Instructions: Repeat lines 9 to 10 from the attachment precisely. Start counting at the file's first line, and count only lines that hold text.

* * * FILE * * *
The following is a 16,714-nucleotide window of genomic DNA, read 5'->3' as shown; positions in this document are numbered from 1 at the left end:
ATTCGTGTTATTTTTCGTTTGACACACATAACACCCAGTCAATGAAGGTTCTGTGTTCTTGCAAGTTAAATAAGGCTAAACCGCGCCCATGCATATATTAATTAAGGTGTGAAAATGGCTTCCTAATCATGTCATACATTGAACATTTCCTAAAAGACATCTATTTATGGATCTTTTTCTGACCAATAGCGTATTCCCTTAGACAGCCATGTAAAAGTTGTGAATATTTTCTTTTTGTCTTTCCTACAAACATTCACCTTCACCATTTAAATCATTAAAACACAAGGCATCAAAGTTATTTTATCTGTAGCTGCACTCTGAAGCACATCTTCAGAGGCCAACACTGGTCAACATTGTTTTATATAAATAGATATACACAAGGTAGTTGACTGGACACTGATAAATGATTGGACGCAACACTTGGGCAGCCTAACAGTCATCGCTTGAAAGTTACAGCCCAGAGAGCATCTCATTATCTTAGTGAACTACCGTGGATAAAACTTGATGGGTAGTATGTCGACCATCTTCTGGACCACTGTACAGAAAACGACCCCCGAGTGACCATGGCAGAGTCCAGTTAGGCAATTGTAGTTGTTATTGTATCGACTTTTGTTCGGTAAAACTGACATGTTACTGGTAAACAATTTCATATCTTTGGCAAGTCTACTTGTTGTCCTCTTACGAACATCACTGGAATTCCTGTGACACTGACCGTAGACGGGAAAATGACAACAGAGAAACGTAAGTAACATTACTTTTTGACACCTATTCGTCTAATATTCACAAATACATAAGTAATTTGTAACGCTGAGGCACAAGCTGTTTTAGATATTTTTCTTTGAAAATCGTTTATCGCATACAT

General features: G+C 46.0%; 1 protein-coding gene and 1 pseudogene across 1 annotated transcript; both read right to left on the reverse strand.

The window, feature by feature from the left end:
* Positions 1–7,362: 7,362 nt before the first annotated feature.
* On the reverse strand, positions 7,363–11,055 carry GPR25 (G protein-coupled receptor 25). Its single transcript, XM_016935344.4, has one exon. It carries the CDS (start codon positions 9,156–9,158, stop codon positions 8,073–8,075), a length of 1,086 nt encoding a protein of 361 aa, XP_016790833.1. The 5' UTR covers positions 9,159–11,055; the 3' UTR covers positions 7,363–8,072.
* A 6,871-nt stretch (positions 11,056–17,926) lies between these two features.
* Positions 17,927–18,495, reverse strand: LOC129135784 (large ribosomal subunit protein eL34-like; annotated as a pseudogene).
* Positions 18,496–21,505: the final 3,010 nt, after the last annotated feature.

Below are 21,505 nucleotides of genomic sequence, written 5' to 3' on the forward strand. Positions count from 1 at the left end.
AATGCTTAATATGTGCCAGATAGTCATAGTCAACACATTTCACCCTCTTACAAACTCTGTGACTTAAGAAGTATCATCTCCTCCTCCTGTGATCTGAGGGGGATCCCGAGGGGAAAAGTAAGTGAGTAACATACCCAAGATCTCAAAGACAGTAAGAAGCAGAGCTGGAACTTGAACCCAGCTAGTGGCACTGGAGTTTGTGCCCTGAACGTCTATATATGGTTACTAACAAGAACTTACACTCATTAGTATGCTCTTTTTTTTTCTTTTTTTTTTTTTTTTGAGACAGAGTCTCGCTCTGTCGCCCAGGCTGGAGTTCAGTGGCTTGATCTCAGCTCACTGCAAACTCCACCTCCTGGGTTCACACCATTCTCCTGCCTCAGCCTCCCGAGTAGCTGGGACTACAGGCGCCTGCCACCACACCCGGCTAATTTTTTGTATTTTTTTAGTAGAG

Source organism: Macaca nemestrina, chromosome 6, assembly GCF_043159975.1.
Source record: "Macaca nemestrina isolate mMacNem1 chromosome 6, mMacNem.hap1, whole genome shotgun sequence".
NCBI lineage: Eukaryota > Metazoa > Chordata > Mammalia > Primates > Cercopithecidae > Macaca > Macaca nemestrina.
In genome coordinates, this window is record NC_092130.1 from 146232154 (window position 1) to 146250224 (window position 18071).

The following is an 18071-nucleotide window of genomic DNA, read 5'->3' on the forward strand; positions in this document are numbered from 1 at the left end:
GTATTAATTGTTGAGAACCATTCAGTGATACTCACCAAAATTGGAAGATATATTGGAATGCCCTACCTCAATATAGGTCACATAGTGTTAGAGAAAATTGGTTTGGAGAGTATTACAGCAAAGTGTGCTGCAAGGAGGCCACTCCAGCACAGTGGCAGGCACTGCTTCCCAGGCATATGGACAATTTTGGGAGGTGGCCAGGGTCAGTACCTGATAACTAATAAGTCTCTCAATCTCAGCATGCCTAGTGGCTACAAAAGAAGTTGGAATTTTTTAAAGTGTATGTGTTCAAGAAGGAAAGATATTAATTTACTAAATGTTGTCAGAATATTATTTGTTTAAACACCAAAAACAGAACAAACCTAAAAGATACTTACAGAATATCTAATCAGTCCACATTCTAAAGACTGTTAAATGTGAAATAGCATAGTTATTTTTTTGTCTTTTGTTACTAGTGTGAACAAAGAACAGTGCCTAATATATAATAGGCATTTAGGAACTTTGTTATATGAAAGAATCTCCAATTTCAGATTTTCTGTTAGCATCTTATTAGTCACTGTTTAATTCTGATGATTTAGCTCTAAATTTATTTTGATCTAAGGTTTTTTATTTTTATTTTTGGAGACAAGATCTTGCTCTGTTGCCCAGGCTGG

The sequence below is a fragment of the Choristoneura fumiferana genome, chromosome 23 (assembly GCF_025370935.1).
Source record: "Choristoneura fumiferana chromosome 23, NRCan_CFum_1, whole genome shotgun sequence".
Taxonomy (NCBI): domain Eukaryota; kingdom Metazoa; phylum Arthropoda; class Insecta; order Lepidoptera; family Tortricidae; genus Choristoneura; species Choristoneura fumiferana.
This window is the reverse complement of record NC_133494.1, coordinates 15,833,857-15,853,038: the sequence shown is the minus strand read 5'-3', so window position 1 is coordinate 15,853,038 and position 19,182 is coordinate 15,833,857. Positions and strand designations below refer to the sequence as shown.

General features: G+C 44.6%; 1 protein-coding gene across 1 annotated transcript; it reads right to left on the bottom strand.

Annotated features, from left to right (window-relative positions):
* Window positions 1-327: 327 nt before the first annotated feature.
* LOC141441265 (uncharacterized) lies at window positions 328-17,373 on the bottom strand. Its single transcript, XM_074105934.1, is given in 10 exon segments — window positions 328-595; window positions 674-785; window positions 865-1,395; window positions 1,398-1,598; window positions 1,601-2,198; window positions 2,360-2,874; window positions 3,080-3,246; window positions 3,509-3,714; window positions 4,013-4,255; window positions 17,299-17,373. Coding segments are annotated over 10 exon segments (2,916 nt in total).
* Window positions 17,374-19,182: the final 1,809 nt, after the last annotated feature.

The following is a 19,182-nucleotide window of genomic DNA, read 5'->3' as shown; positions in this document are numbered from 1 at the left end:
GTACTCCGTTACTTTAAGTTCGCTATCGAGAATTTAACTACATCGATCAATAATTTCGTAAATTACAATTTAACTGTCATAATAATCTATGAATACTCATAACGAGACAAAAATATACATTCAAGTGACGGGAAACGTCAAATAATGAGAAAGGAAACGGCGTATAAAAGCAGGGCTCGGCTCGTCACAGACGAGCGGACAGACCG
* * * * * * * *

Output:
* Positions 18,496–21,505: the final 3,010 nt, after the last annotated feature.

Below are 21,505 nucleotides of genomic sequence, written 5' to 3' on the forward strand. Positions count from 1 at the left end.